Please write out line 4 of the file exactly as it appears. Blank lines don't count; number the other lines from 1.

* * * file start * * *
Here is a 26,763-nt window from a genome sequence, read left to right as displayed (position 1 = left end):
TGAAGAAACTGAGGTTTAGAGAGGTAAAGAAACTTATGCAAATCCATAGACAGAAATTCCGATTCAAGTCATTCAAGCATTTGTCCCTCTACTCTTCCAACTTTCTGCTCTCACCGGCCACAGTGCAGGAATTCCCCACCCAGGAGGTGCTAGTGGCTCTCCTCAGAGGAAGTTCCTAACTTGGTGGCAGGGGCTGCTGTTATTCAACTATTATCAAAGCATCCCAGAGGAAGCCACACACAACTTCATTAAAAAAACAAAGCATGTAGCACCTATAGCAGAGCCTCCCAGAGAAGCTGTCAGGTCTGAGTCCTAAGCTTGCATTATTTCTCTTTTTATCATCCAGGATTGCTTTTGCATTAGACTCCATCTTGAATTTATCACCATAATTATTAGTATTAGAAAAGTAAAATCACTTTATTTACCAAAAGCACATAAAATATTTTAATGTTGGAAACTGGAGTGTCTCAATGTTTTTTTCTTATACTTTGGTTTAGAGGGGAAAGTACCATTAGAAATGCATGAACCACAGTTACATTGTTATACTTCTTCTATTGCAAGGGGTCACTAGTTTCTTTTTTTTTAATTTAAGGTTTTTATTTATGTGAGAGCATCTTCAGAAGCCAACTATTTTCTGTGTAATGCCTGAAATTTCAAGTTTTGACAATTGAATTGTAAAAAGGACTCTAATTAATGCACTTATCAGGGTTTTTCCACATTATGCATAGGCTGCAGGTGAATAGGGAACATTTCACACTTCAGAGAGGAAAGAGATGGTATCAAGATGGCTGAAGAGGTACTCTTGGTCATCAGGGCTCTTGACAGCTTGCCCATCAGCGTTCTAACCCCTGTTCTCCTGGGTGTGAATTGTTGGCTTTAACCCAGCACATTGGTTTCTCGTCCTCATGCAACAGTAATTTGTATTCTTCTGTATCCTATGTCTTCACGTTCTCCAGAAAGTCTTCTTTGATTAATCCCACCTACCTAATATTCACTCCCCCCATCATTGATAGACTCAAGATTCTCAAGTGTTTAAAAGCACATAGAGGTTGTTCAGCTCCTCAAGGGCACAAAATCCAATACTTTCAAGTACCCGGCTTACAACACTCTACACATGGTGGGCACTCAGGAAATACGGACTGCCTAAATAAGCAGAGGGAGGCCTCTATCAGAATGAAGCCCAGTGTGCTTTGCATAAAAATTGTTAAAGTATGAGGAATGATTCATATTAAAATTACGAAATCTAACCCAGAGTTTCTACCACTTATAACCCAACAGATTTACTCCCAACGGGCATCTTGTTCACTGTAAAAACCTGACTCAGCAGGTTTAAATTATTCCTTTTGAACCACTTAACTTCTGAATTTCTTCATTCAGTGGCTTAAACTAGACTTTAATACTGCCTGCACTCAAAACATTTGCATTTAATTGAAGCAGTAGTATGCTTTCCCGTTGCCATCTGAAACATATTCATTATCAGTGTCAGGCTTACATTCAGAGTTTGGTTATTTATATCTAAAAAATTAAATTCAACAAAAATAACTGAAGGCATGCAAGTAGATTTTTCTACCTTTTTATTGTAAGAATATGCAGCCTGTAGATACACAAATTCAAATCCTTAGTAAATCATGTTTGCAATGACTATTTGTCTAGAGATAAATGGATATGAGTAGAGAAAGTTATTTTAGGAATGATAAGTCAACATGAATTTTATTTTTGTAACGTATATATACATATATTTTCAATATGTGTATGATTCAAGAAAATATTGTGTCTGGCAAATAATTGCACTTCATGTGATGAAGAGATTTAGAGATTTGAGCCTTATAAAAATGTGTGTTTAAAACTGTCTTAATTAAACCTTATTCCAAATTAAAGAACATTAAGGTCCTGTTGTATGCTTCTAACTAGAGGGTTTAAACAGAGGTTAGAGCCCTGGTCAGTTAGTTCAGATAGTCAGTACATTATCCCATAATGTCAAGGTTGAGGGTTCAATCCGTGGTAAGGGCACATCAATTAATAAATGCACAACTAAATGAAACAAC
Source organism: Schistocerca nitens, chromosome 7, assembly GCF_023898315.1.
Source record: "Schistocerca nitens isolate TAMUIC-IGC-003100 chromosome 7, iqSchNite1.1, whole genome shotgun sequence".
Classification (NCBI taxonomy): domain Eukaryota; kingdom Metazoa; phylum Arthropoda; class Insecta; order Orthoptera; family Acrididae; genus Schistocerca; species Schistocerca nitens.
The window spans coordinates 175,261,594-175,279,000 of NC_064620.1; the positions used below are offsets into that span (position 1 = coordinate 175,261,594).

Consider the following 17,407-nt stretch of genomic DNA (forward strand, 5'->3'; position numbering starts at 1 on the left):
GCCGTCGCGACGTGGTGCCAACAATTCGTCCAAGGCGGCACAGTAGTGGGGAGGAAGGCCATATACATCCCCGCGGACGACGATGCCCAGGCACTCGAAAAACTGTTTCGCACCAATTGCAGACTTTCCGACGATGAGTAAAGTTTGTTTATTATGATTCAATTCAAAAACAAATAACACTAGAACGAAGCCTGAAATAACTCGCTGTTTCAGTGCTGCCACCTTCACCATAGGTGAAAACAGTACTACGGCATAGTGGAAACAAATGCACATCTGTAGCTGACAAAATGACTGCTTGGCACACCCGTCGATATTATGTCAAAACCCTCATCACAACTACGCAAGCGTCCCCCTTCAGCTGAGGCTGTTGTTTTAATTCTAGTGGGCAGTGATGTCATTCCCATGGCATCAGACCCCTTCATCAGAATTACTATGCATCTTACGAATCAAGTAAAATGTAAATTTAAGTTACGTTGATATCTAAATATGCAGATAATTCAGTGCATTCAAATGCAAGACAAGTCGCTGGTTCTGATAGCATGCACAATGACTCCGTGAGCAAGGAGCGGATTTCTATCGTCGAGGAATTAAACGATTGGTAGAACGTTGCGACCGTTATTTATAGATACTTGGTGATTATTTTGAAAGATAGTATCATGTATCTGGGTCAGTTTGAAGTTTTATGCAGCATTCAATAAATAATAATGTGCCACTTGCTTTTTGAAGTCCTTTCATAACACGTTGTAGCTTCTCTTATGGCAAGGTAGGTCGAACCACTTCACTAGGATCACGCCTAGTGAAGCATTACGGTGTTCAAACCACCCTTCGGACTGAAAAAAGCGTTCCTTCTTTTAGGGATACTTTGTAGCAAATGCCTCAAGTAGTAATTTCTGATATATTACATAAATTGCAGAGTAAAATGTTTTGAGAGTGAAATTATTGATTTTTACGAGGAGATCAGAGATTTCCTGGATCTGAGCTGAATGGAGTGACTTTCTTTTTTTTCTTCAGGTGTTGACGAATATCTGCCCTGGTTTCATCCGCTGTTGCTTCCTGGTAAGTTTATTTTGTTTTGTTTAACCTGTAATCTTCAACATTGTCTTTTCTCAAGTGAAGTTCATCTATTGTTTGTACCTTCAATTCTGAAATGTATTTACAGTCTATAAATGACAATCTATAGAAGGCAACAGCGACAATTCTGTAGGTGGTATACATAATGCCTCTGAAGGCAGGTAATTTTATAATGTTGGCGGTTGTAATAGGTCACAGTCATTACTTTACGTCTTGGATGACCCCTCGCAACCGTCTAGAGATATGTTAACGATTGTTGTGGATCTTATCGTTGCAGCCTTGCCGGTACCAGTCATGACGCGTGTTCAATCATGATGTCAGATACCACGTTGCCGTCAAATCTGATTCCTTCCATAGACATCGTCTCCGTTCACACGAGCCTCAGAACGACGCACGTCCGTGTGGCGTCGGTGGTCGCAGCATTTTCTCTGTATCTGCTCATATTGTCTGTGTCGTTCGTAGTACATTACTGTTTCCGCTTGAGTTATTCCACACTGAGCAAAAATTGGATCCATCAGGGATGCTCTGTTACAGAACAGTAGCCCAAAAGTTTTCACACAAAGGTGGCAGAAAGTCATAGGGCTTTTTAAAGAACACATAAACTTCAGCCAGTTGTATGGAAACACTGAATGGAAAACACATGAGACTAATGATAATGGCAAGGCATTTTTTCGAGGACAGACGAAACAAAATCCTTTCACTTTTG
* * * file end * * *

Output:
Source record: "Schistocerca nitens isolate TAMUIC-IGC-003100 chromosome 7, iqSchNite1.1, whole genome shotgun sequence".